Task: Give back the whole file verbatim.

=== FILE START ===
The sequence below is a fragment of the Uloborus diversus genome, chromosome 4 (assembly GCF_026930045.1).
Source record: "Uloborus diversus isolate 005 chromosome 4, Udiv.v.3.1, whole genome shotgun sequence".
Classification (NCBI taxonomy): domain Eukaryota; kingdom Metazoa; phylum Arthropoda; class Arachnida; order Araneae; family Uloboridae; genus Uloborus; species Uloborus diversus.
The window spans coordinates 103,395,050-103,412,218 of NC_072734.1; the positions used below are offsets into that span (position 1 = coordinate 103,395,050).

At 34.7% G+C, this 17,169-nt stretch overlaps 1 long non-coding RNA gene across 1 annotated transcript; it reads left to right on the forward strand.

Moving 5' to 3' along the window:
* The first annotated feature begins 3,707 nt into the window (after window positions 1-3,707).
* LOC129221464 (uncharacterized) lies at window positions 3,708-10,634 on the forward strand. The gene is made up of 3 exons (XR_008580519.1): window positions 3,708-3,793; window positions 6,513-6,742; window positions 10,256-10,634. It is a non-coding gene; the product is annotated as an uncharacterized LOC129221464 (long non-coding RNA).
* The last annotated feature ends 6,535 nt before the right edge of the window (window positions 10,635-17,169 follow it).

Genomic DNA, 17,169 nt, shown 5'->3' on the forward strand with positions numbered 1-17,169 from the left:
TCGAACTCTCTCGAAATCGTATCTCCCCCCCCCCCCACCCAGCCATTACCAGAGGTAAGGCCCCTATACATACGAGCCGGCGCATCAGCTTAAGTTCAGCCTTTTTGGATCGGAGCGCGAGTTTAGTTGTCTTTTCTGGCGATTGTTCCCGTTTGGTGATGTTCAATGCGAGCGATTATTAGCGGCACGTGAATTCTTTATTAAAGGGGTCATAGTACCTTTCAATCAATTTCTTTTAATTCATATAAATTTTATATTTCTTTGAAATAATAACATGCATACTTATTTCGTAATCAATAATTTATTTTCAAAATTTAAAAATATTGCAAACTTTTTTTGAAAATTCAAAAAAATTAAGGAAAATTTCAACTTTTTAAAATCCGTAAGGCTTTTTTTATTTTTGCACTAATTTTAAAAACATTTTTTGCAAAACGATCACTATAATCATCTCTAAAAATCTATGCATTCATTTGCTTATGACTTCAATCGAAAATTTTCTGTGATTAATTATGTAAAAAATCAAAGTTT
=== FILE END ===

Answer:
The sequence below is a fragment of the Uloborus diversus genome, chromosome 4 (assembly GCF_026930045.1).
Source record: "Uloborus diversus isolate 005 chromosome 4, Udiv.v.3.1, whole genome shotgun sequence".
Classification (NCBI taxonomy): domain Eukaryota; kingdom Metazoa; phylum Arthropoda; class Arachnida; order Araneae; family Uloboridae; genus Uloborus; species Uloborus diversus.
The window spans coordinates 103,395,050-103,412,218 of NC_072734.1; the positions used below are offsets into that span (position 1 = coordinate 103,395,050).

At 34.7% G+C, this 17,169-nt stretch overlaps 1 long non-coding RNA gene across 1 annotated transcript; it reads left to right on the forward strand.

Moving 5' to 3' along the window:
* The first annotated feature begins 3,707 nt into the window (after window positions 1-3,707).
* LOC129221464 (uncharacterized) lies at window positions 3,708-10,634 on the forward strand. The gene is made up of 3 exons (XR_008580519.1): window positions 3,708-3,793; window positions 6,513-6,742; window positions 10,256-10,634. It is a non-coding gene; the product is annotated as an uncharacterized LOC129221464 (long non-coding RNA).
* The last annotated feature ends 6,535 nt before the right edge of the window (window positions 10,635-17,169 follow it).

Genomic DNA, 17,169 nt, shown 5'->3' on the forward strand with positions numbered 1-17,169 from the left:
TCGAACTCTCTCGAAATCGTATCTCCCCCCCCCCCCACCCAGCCATTACCAGAGGTAAGGCCCCTATACATACGAGCCGGCGCATCAGCTTAAGTTCAGCCTTTTTGGATCGGAGCGCGAGTTTAGTTGTCTTTTCTGGCGATTGTTCCCGTTTGGTGATGTTCAATGCGAGCGATTATTAGCGGCACGTGAATTCTTTATTAAAGGGGTCATAGTACCTTTCAATCAATTTCTTTTAATTCATATAAATTTTATATTTCTTTGAAATAATAACATGCATACTTATTTCGTAATCAATAATTTATTTTCAAAATTTAAAAATATTGCAAACTTTTTTTGAAAATTCAAAAAAATTAAGGAAAATTTCAACTTTTTAAAATCCGTAAGGCTTTTTTTATTTTTGCACTAATTTTAAAAACATTTTTTGCAAAACGATCACTATAATCATCTCTAAAAATCTATGCATTCATTTGCTTATGACTTCAATCGAAAATTTTCTGTGATTAATTATGTAAAAAATCAAAGTTT